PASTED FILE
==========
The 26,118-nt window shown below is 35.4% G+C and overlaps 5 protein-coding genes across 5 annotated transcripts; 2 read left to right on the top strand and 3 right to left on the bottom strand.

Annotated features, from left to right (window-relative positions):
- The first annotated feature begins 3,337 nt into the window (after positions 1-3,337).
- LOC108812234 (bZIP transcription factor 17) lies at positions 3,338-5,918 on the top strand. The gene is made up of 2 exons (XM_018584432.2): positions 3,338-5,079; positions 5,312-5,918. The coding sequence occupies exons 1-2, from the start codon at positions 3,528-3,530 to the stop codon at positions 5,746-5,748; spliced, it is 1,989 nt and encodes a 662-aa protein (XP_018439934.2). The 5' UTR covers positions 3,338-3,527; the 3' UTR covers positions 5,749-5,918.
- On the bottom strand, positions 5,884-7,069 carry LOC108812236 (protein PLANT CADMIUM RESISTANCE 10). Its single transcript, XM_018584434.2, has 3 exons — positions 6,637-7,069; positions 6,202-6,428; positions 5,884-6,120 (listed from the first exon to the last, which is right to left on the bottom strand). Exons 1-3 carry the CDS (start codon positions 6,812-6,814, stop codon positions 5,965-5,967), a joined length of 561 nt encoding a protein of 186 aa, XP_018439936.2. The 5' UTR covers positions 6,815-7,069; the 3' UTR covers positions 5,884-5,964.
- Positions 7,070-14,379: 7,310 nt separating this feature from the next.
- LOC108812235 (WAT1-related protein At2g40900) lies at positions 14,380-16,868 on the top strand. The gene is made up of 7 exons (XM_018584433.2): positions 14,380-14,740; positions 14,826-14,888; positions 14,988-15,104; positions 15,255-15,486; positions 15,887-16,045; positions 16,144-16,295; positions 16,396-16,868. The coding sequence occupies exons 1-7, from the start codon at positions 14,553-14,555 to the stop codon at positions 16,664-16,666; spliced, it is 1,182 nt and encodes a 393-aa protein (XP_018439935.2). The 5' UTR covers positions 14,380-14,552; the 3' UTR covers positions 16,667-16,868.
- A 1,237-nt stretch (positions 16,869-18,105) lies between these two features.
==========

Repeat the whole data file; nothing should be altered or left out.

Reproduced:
The 26,118-nt window shown below is 35.4% G+C and overlaps 5 protein-coding genes across 5 annotated transcripts; 2 read left to right on the top strand and 3 right to left on the bottom strand.

Annotated features, from left to right (window-relative positions):
- The first annotated feature begins 3,337 nt into the window (after positions 1-3,337).
- LOC108812234 (bZIP transcription factor 17) lies at positions 3,338-5,918 on the top strand. The gene is made up of 2 exons (XM_018584432.2): positions 3,338-5,079; positions 5,312-5,918. The coding sequence occupies exons 1-2, from the start codon at positions 3,528-3,530 to the stop codon at positions 5,746-5,748; spliced, it is 1,989 nt and encodes a 662-aa protein (XP_018439934.2). The 5' UTR covers positions 3,338-3,527; the 3' UTR covers positions 5,749-5,918.
- On the bottom strand, positions 5,884-7,069 carry LOC108812236 (protein PLANT CADMIUM RESISTANCE 10). Its single transcript, XM_018584434.2, has 3 exons — positions 6,637-7,069; positions 6,202-6,428; positions 5,884-6,120 (listed from the first exon to the last, which is right to left on the bottom strand). Exons 1-3 carry the CDS (start codon positions 6,812-6,814, stop codon positions 5,965-5,967), a joined length of 561 nt encoding a protein of 186 aa, XP_018439936.2. The 5' UTR covers positions 6,815-7,069; the 3' UTR covers positions 5,884-5,964.
- Positions 7,070-14,379: 7,310 nt separating this feature from the next.
- LOC108812235 (WAT1-related protein At2g40900) lies at positions 14,380-16,868 on the top strand. The gene is made up of 7 exons (XM_018584433.2): positions 14,380-14,740; positions 14,826-14,888; positions 14,988-15,104; positions 15,255-15,486; positions 15,887-16,045; positions 16,144-16,295; positions 16,396-16,868. The coding sequence occupies exons 1-7, from the start codon at positions 14,553-14,555 to the stop codon at positions 16,664-16,666; spliced, it is 1,182 nt and encodes a 393-aa protein (XP_018439935.2). The 5' UTR covers positions 14,380-14,552; the 3' UTR covers positions 16,667-16,868.
- A 1,237-nt stretch (positions 16,869-18,105) lies between these two features.